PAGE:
David Mitchell's novel Cloud Atlas consists of six stories set in various periods between 1850 and a time far into Earth's post-apocalyptic future. Each segment lives on its own the previous first person account picked up and read by a character in its successor creating connective tissue between each moment in time. The various stories remain intact for Tom Tykwer's (Run Lola Run) Lana Wachowski's and Andy Wachowski's (The Matrix) film adaptation which debuted at the Toronto International Film Festival. The massive change comes from the interweaving of the book's parts into one three-hour saga — a move that elevates the material and transforms Cloud Atlas in to a work of epic proportions.
Don't be turned off by the runtime — Cloud Atlas moves at lightning pace as it cuts back and forth between its various threads: an American notary sailing the Pacific; a budding musician tasked with transcribing the hummings of an accomplished 1930's composer; a '70s-era investigatory journalist who uncovers a nefarious plot tied to the local nuclear power plant; a book publisher in 2012 who goes on the run from gangsters only to be incarcerated in a nursing home; Sonmi~451 a clone in Neo Seoul who takes on the oppressive government that enslaves her; and a primitive human from the future who teams with one of the few remaining technologically-advanced Earthlings in order to survive. Dense but so was the unfamiliar world of The Matrix. Cloud Atlas has more moving parts than the Wachowskis' seminal sci-fi flick but with additional ambition to boot. Every second is a sight to behold.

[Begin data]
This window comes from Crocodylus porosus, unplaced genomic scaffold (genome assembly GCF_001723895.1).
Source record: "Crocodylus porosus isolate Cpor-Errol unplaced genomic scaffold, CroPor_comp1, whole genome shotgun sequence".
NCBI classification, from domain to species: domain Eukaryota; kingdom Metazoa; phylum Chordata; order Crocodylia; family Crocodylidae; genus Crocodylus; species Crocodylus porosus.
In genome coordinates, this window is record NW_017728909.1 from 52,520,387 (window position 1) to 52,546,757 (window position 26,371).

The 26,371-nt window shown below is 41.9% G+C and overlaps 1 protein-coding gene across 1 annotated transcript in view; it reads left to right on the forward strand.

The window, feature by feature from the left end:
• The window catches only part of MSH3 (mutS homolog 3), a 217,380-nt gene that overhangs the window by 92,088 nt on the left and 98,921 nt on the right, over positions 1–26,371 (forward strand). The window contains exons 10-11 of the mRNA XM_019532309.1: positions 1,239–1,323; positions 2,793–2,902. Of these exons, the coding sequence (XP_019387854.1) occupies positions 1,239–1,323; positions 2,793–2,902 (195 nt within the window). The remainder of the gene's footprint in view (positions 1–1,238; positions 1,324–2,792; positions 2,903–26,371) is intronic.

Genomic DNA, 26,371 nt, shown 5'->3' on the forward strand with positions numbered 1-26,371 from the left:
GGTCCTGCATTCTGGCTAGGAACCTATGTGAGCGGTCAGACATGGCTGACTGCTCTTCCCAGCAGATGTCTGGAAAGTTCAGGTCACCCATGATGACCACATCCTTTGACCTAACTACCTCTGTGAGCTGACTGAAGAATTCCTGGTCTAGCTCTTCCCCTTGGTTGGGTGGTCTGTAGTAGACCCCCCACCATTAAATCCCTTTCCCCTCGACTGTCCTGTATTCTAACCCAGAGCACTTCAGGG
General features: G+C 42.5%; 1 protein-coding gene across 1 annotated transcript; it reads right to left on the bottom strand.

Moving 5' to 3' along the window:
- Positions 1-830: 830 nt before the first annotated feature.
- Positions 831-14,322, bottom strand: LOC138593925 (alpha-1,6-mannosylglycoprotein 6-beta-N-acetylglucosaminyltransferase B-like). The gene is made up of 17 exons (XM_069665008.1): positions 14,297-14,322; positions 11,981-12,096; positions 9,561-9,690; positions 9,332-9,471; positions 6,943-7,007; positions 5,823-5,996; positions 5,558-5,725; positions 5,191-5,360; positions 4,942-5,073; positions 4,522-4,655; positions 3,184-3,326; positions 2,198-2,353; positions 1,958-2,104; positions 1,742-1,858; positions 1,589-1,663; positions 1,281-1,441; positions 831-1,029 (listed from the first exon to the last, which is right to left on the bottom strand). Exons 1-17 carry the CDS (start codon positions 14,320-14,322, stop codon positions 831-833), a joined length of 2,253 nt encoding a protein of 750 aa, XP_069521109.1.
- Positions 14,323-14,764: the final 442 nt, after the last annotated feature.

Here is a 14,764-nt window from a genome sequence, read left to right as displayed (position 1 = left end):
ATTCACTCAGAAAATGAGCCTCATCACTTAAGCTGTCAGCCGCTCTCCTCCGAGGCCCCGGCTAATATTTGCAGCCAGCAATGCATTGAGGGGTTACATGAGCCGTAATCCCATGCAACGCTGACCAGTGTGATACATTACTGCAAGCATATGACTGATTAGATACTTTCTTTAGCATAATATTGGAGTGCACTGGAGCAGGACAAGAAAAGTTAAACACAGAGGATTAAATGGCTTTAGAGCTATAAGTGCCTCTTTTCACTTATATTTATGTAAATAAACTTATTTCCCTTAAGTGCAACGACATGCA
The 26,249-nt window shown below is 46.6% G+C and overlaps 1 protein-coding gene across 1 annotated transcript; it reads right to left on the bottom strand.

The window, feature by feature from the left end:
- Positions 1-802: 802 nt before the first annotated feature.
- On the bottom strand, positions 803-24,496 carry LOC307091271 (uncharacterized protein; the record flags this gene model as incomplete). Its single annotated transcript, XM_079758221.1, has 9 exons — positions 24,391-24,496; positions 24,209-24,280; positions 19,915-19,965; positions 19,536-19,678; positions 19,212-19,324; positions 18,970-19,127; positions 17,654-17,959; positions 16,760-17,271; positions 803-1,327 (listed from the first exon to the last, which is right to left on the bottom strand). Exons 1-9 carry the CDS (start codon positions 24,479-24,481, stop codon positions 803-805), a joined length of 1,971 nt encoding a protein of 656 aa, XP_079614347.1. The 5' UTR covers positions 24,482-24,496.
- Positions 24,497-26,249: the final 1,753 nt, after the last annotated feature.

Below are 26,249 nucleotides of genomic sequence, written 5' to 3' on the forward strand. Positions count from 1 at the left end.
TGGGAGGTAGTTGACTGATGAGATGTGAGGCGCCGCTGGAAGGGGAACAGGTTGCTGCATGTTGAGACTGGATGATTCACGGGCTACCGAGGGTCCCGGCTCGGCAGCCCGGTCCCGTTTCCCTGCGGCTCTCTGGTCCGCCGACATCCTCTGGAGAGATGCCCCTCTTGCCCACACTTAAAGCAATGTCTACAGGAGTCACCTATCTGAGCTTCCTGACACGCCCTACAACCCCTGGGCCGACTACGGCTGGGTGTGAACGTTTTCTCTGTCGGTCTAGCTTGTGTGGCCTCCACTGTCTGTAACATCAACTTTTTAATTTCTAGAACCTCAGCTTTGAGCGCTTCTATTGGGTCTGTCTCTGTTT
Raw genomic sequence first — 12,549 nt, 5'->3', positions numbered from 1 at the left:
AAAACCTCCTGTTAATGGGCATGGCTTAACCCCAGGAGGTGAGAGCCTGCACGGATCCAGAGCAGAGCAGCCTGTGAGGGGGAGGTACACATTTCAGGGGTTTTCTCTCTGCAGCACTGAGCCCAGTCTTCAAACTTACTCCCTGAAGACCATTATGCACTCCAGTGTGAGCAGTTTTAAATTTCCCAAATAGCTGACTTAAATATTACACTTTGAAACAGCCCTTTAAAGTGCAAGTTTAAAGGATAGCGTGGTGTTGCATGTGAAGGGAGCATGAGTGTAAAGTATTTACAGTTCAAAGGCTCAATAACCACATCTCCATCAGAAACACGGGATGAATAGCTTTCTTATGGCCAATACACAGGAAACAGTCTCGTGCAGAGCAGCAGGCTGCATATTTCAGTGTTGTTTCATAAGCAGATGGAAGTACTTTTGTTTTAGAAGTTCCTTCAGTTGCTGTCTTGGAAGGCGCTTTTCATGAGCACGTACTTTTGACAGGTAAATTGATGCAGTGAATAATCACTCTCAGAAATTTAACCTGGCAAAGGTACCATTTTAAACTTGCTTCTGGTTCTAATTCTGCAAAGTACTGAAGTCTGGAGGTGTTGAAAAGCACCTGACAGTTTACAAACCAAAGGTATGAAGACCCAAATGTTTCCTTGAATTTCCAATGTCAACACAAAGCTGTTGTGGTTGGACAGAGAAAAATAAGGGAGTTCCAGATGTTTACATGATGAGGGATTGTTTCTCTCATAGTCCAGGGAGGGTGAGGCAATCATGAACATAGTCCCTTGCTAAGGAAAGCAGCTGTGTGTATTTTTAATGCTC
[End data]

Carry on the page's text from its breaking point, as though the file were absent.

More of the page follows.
The members of the directing trio are known for their visual prowess but Cloud Atlas is a movie about juxtaposition. The art of editing is normally a seamless one — unless someone is really into the craft the cutting of a film is rarely a post-viewing talking point — but Cloud Atlas turns the editor into one of the cast members an obvious player who ties the film together with brilliant cross-cutting and overlapping dialogue. Timothy Cavendish the elderly publisher could be musing on his need to escape and the film will wander to the events of Sonmi~451 or the tortured music apprentice Robert Frobisher also feeling the impulse to run. The details of each world seep into one another but the real joy comes from watching each carefully selected scene fall into place. You never feel lost in Cloud Atlas even when Tykwer and the Wachowskis have infused three action sequences — a gritty car chase in the '70s a kinetic chase through Neo Seoul and a foot race through the forests of future millennia — into one extended set piece. This is a unified film with distinct parts echoing the themes of human interconnectivity.